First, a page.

Jonathan Tuckey Design is part of the team who have been shortlisted to reimagine the 19th Century Houben Tannery in Viroinval, Belgium, into an inspiring place to stay and a gateway to natural beauty.

In 1876, Théodore Houben, an industrialist who had founded a leather currying workshop in Verviers, bought the Communal Oven, at the foot of the Roche à Lomme (Lomme Rock), to create a tannery in order to prepare the hides and supply his Verviers factory with leather. The huge oak forests nearby, as well as the presence of the 3 waterways providing hydraulic power, made it an ideal location. The business thrived and enjoyed its heyday in the interwar period. From 1953 onwards, with the removal of the dam on the Viroin, the water supply became more uncertain, resulting in the ceasing of the tannery’s operation in 1981.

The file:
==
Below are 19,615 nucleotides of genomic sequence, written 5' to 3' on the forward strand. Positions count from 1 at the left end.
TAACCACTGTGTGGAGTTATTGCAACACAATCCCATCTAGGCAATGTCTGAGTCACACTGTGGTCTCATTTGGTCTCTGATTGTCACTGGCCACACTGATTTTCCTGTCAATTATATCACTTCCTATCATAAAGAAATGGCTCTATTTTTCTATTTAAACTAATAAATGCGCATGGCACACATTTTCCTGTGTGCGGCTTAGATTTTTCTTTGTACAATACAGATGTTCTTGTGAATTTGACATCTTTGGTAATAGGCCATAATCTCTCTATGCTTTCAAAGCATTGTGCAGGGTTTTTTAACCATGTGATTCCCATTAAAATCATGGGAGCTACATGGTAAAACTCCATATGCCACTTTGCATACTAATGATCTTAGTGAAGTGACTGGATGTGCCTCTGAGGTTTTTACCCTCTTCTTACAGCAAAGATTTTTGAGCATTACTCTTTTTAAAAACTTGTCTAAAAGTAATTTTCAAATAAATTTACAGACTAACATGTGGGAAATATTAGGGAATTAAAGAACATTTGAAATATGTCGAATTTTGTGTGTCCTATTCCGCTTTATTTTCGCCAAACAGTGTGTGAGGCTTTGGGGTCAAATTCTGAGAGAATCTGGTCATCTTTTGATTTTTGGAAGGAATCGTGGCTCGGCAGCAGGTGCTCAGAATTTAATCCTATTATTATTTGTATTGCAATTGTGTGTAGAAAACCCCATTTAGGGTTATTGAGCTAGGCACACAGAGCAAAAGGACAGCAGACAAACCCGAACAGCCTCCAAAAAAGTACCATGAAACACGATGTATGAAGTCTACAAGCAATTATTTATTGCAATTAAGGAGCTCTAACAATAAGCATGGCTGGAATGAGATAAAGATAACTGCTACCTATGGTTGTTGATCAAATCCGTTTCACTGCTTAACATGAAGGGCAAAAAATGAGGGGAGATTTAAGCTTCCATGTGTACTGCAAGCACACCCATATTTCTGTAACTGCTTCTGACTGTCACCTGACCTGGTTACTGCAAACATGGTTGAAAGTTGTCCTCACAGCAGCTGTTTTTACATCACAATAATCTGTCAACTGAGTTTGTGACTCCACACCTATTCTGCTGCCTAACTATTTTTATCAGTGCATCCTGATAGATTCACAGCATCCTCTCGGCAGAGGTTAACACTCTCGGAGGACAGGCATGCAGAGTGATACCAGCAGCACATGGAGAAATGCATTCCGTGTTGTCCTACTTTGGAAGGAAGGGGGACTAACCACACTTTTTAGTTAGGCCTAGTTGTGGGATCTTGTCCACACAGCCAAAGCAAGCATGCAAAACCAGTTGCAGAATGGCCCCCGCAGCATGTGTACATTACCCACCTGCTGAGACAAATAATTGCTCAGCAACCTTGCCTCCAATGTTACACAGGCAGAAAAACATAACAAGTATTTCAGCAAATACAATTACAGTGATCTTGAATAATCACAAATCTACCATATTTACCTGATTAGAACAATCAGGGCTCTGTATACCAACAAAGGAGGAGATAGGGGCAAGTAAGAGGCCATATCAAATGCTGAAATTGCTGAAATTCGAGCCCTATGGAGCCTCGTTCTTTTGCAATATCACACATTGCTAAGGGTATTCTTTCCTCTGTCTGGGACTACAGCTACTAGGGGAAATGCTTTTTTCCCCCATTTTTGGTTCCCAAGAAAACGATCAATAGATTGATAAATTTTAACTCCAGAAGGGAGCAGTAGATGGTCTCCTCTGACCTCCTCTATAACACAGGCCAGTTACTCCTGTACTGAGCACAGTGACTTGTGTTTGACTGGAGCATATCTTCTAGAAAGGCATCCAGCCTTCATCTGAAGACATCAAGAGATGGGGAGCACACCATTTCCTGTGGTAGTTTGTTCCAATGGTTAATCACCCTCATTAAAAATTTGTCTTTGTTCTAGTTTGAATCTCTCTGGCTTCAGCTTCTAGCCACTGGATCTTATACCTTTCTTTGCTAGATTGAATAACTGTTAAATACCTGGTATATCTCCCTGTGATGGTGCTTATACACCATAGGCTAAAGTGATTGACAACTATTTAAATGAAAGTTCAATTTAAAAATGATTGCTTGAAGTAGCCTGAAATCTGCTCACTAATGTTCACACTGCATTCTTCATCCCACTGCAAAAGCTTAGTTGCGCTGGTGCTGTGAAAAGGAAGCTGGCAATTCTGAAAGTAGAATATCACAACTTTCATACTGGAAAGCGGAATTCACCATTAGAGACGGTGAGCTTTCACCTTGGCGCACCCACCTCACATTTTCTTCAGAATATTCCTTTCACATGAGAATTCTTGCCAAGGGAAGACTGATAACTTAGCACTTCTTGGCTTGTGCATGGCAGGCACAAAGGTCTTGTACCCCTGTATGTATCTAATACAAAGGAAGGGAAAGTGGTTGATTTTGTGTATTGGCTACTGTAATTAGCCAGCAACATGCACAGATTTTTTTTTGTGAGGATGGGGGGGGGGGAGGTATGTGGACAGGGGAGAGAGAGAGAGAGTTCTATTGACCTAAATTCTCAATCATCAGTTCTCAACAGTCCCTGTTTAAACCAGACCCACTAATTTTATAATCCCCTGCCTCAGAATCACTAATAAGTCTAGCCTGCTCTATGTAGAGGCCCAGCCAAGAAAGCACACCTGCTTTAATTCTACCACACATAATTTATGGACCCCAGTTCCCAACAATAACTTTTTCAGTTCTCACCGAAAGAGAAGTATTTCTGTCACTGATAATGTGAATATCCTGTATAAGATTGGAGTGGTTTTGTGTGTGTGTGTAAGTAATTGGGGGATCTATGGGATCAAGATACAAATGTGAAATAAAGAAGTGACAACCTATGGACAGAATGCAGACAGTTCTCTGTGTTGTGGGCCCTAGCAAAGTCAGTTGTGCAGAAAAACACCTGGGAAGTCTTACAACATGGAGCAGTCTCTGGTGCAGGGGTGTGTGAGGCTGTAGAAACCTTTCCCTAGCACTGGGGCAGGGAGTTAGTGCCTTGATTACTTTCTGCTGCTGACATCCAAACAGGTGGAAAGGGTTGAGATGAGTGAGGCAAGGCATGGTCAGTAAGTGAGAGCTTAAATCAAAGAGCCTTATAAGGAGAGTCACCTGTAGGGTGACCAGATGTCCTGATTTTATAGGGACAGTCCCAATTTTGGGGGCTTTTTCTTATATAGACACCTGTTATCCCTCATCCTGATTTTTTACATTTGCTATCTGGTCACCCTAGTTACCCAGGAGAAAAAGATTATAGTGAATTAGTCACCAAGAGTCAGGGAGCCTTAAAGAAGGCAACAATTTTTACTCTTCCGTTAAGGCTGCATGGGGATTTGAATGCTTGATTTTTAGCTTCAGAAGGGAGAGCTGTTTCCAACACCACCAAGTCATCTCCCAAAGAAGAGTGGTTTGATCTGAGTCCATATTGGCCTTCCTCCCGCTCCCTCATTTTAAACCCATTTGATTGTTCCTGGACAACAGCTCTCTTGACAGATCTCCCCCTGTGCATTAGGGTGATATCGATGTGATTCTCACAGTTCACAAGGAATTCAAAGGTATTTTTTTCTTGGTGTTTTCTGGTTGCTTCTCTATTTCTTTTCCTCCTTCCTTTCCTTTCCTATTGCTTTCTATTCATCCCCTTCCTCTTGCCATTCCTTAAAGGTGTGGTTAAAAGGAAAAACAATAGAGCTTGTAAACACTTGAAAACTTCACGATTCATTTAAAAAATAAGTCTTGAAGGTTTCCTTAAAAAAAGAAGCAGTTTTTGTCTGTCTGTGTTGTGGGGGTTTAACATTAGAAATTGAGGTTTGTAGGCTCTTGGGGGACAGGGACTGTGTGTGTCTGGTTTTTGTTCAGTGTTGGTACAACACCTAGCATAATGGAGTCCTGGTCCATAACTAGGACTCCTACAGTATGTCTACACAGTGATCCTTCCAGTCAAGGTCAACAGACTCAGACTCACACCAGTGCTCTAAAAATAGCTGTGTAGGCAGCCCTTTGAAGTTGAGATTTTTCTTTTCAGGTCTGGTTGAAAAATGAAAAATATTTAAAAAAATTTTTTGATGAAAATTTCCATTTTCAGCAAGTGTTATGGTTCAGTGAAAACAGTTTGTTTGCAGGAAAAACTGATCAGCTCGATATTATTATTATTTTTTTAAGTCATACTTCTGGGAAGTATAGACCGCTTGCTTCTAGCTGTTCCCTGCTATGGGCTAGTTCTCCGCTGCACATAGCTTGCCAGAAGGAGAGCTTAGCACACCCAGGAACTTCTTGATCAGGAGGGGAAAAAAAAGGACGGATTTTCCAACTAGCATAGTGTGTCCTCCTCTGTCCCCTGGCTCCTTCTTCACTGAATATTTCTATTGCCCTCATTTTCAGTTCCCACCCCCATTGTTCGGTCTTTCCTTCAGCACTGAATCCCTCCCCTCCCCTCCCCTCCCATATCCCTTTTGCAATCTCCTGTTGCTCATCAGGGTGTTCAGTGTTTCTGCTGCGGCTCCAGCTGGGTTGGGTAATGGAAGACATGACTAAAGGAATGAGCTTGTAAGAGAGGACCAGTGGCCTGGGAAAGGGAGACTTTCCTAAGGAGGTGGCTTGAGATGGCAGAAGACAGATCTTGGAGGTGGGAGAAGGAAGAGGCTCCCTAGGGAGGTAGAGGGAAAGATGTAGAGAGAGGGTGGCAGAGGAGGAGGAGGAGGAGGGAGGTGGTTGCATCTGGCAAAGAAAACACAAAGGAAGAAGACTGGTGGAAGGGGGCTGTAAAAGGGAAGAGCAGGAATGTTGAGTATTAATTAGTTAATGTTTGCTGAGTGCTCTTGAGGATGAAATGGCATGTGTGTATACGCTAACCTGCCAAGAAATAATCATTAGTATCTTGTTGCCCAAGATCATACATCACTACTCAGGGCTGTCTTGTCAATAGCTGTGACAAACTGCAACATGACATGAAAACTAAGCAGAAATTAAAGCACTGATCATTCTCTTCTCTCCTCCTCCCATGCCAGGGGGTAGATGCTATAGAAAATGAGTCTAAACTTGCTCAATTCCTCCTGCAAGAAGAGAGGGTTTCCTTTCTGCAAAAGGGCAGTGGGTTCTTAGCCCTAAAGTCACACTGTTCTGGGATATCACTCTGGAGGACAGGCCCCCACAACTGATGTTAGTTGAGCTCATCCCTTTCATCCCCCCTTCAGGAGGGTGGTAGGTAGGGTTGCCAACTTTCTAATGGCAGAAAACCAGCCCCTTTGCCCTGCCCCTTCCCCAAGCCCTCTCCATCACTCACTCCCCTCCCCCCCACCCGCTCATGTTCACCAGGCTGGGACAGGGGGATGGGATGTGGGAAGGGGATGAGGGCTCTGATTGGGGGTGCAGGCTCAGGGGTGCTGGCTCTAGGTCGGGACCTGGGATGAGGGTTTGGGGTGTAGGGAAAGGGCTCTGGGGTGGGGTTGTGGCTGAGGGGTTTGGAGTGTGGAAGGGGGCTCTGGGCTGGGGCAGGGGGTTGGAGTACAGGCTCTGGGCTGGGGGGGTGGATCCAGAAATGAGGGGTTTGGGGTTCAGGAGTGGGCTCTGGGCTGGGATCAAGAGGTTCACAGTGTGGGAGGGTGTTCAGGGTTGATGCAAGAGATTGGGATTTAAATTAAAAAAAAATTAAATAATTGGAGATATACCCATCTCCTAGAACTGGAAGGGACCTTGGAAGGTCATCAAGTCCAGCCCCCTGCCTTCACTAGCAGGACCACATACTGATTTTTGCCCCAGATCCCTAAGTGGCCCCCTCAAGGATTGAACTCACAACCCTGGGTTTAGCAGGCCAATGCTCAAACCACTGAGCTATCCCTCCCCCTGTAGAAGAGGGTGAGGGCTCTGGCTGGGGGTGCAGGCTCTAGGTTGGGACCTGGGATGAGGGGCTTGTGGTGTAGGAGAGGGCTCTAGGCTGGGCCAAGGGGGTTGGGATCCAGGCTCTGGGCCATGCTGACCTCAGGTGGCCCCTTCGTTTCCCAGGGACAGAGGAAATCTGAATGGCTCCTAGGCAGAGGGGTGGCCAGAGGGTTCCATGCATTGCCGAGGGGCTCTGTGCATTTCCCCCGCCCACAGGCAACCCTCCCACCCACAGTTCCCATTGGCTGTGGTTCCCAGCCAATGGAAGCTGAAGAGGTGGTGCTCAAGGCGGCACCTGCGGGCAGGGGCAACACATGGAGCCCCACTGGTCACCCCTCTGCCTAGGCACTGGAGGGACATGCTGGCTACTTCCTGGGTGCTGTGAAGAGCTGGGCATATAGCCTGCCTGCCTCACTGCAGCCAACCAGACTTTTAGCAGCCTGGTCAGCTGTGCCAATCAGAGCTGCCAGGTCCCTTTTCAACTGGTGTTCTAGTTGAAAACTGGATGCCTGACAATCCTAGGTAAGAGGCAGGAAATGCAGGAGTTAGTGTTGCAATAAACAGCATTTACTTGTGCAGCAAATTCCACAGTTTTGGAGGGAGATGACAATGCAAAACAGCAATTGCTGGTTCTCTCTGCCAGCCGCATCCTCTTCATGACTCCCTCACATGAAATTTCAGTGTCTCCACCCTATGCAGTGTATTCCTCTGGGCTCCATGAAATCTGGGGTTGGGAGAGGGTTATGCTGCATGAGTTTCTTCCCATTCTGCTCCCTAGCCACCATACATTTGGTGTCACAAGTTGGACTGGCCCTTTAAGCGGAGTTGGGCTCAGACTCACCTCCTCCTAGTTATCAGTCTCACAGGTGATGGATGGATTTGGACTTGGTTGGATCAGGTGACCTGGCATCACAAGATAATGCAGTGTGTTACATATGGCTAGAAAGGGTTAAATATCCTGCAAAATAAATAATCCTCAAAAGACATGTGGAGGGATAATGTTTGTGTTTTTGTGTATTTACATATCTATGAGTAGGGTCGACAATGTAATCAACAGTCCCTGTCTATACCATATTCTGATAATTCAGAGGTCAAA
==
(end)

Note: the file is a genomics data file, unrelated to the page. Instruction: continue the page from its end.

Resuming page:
We are looking forward to envisioning the grounds of this industrial landmark as an ecological harbour for the entire region – a meeting place across cultural expressions. The essence of our intervention lies in the search for a balance between restoring and preserving the monumental atmosphere of the past and the sober integration of new elements typical of contemporary comfort. This trade-off between the revaluation of the monument and the new function in its architectural condition can summarise our approach as “dynamic preservation”.

We are very happy to be working alongside BC Architects, BAS bvba again and we will be submitting our proposal in October.